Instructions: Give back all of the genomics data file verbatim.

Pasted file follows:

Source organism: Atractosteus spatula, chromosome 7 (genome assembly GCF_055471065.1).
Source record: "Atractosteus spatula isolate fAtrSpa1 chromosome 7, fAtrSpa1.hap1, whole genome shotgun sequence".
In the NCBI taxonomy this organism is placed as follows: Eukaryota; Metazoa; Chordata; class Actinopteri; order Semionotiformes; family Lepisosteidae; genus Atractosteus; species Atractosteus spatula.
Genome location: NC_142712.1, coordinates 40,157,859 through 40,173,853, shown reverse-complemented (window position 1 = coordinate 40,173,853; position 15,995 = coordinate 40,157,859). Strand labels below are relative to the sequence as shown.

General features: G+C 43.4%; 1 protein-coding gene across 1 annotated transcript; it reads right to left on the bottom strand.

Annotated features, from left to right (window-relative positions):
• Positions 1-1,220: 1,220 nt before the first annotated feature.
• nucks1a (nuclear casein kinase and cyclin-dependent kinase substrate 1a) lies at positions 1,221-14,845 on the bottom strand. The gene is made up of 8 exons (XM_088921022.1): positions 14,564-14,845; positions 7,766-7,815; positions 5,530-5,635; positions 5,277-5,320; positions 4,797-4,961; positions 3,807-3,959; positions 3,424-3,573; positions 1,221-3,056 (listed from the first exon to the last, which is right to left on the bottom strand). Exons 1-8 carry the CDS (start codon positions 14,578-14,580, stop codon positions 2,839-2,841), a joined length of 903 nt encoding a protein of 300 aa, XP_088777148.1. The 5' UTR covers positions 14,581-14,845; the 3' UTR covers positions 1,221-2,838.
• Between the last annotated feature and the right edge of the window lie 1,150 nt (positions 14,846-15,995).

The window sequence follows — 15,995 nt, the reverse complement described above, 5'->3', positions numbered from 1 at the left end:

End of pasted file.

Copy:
Source organism: Atractosteus spatula, chromosome 7 (genome assembly GCF_055471065.1).
Source record: "Atractosteus spatula isolate fAtrSpa1 chromosome 7, fAtrSpa1.hap1, whole genome shotgun sequence".
In the NCBI taxonomy this organism is placed as follows: Eukaryota; Metazoa; Chordata; class Actinopteri; order Semionotiformes; family Lepisosteidae; genus Atractosteus; species Atractosteus spatula.
Genome location: NC_142712.1, coordinates 40,157,859 through 40,173,853, shown reverse-complemented (window position 1 = coordinate 40,173,853; position 15,995 = coordinate 40,157,859). Strand labels below are relative to the sequence as shown.

General features: G+C 43.4%; 1 protein-coding gene across 1 annotated transcript; it reads right to left on the bottom strand.

Annotated features, from left to right (window-relative positions):
• Positions 1-1,220: 1,220 nt before the first annotated feature.
• nucks1a (nuclear casein kinase and cyclin-dependent kinase substrate 1a) lies at positions 1,221-14,845 on the bottom strand. The gene is made up of 8 exons (XM_088921022.1): positions 14,564-14,845; positions 7,766-7,815; positions 5,530-5,635; positions 5,277-5,320; positions 4,797-4,961; positions 3,807-3,959; positions 3,424-3,573; positions 1,221-3,056 (listed from the first exon to the last, which is right to left on the bottom strand). Exons 1-8 carry the CDS (start codon positions 14,578-14,580, stop codon positions 2,839-2,841), a joined length of 903 nt encoding a protein of 300 aa, XP_088777148.1. The 5' UTR covers positions 14,581-14,845; the 3' UTR covers positions 1,221-2,838.
• Between the last annotated feature and the right edge of the window lie 1,150 nt (positions 14,846-15,995).

The window sequence follows — 15,995 nt, the reverse complement described above, 5'->3', positions numbered from 1 at the left end: